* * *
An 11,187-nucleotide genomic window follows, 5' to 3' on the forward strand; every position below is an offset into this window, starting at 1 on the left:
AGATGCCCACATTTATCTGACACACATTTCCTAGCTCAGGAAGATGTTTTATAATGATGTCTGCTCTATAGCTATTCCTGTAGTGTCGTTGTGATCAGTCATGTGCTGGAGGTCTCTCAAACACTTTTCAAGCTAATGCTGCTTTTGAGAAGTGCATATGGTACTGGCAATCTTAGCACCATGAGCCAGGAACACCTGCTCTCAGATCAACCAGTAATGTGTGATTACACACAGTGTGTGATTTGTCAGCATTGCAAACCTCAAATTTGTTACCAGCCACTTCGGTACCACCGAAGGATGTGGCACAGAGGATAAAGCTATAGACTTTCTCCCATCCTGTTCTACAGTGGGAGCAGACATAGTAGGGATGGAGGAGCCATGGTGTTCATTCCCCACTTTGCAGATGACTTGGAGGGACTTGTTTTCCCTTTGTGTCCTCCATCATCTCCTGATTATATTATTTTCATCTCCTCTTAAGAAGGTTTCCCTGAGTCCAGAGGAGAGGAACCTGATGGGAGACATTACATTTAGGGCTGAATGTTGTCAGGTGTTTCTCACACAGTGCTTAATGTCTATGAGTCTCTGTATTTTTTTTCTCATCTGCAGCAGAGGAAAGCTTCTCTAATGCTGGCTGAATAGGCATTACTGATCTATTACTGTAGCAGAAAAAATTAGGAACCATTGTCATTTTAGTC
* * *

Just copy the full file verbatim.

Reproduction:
An 11,187-nucleotide genomic window follows, 5' to 3' on the forward strand; every position below is an offset into this window, starting at 1 on the left:
AGATGCCCACATTTATCTGACACACATTTCCTAGCTCAGGAAGATGTTTTATAATGATGTCTGCTCTATAGCTATTCCTGTAGTGTCGTTGTGATCAGTCATGTGCTGGAGGTCTCTCAAACACTTTTCAAGCTAATGCTGCTTTTGAGAAGTGCATATGGTACTGGCAATCTTAGCACCATGAGCCAGGAACACCTGCTCTCAGATCAACCAGTAATGTGTGATTACACACAGTGTGTGATTTGTCAGCATTGCAAACCTCAAATTTGTTACCAGCCACTTCGGTACCACCGAAGGATGTGGCACAGAGGATAAAGCTATAGACTTTCTCCCATCCTGTTCTACAGTGGGAGCAGACATAGTAGGGATGGAGGAGCCATGGTGTTCATTCCCCACTTTGCAGATGACTTGGAGGGACTTGTTTTCCCTTTGTGTCCTCCATCATCTCCTGATTATATTATTTTCATCTCCTCTTAAGAAGGTTTCCCTGAGTCCAGAGGAGAGGAACCTGATGGGAGACATTACATTTAGGGCTGAATGTTGTCAGGTGTTTCTCACACAGTGCTTAATGTCTATGAGTCTCTGTATTTTTTTTCTCATCTGCAGCAGAGGAAAGCTTCTCTAATGCTGGCTGAATAGGCATTACTGATCTATTACTGTAGCAGAAAAAATTAGGAACCATTGTCATTTTAGTC